“That conversation didn’t sit well with me,” Tadeo says. “On the surface, it was just about hygiene and basic safety measures, but what I was hearing was, ‘You’re more likely to get it because you’re Asian, and it will be your fault if we get exposed.’”

Tadeo, who is actively involved with UT’s Asian American student community, knows that many others are being singled out as well. He encourages his peers to raise awareness by vocalizing their encounters with racism.

“There’s power in your story, and it deserves to be heard,” Tadeo says. “This pandemic will be studied well into the future by researchers and theorists, so the best thing you can do is to share your experience, which will in turn create a better understanding of the Asian American experience.”


POWER IN CENSUS NUMBERS

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Dr. Suchitra Gururaj, assistant vice president for community and economic engagement

Suchitra Gururaj is no stranger to stereotypes. For much of her life, she has dreaded that quizzical look by strangers and the inevitable question that followed: “But, no, where are you really from?”

“It’s a question that underscores people’s perceptions of Asian Americans as ‘perpetual foreigners,’” says Gururaj, assistant vice president for community and economic engagement. “It’s also the kind of thinking that has historically fueled the sense that Asian Americans have split loyalties. As we’ve seen over American history and certainly after 9/11, when people start to suspect you’re ‘not quite from here,’ it’s easy to head down the path of suspecting that they are disloyal, dangerous or devious.”

With the outbreak of the coronavirus—and all the misguided theories about its origins—she notes that Asian Americans are once again being painted as disease carriers.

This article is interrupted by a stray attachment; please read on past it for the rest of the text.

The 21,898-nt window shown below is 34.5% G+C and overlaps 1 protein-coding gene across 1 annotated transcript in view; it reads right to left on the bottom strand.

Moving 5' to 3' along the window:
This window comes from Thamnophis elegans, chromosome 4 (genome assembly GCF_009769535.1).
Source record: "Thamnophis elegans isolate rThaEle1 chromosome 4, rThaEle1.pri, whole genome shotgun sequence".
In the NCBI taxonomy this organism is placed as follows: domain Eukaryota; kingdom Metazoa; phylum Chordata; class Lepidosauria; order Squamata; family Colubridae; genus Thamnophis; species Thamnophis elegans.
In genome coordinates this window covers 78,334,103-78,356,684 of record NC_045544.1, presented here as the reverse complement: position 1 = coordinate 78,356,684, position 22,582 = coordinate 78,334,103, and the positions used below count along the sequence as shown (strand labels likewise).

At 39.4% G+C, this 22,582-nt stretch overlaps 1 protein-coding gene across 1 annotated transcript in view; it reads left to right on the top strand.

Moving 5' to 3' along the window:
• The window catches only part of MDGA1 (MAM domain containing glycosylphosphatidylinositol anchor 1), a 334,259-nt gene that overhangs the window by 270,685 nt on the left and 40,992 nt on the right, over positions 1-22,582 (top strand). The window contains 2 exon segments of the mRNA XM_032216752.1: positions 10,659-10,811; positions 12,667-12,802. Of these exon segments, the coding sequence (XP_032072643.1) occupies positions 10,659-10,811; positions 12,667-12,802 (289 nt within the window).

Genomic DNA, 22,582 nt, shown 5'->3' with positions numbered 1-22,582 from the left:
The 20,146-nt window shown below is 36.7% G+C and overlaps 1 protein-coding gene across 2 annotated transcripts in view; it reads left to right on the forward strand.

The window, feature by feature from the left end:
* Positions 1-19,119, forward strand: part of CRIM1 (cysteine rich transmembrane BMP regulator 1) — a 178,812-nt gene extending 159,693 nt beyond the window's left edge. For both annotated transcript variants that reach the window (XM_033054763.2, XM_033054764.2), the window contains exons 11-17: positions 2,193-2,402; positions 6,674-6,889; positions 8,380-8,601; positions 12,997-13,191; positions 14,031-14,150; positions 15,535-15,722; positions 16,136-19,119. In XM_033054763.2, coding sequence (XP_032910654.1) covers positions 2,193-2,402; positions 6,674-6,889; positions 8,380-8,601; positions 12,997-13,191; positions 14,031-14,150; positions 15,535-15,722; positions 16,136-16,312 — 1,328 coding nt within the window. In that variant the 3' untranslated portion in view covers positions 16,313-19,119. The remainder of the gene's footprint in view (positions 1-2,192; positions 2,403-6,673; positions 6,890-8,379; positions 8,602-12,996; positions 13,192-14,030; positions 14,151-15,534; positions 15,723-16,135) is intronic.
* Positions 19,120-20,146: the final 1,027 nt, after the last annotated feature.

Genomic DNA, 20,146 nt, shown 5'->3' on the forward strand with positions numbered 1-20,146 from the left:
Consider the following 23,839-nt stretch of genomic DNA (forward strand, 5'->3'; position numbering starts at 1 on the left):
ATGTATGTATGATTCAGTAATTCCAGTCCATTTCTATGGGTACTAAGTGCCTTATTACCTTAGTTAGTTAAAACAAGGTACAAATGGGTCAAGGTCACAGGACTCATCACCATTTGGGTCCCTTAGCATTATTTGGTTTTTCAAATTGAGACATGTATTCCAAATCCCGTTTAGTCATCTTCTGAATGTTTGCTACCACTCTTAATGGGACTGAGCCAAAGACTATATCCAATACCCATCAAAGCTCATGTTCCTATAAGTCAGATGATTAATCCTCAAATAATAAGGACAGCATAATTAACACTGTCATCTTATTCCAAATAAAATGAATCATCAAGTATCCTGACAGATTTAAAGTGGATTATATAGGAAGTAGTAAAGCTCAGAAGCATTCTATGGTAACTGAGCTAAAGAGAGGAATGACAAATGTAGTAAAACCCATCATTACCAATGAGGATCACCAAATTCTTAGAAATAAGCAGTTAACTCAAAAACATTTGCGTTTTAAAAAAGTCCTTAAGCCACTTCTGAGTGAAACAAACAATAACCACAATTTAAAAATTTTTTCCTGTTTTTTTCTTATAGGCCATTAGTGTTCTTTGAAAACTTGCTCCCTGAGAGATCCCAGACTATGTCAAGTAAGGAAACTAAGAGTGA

“Chinese-American people, in particular, have also been harmed for at least a century by the stereotype of the ‘Yellow Peril’ that painted Chinese immigrants as lacking in hygiene and spreading disease,” Gururaj says. “The White House’s insistence that COVID-19 is a ‘Chinese virus’ is, of course, a deliberate means by which to evoke that stereotype.”

As hate crimes continue to rise in cities across the nation, Gururaj has observed that much of the hostility has been directed toward people of East Asian descent. Now, more than ever, she urges the entire Asian American community—and the community at large— to collectively stand up to racism in all its forms.

“The fact that these microaggressions haven’t been directed at me, as a South Asian American, points to the diversity of the Asian American Pacific Islander [AAPI] population and to the responsibility of those of us who are not subject to these microaggressions to continue to actively push back against bias on behalf of all AAPI folks,” she says.

The best step toward eradicating the “perpetual foreigner” stereotype, Gururaj adds, is to bring visibility to all ethnic groups that have been generally categorized as “Asian American.” That’s why she has teamed up with the Asian American Complete Count Committee to get Austin’s fastest-growing racial group counted in the 2020 U.S. census.

“Asian Americans are the least likely racial group to respond to the census or even express familiarity with it,” she says. “But by not responding, we won’t just lose out on critical resources—we’ll also miss an incredible opportunity to dispel the stereotypes that keep us civically invisible.”

Gururaj believes it remains to be seen if the pandemic and the Black Lives Matter protests will significantly alter our nation’s race relations. However, she is confident there will be a heightened awareness of systematic inequities that surface during times of crisis.

“The fact that so many folks who are organizing, protesting and marching may come from the communities that are disproportionately impacted by COVID-19 is a wake-up call to everyone that systems—be they related to health, education or public safety—are all intertwined,” Gururaj says.

by Jessica Sinn / Photography by Bret Brookshire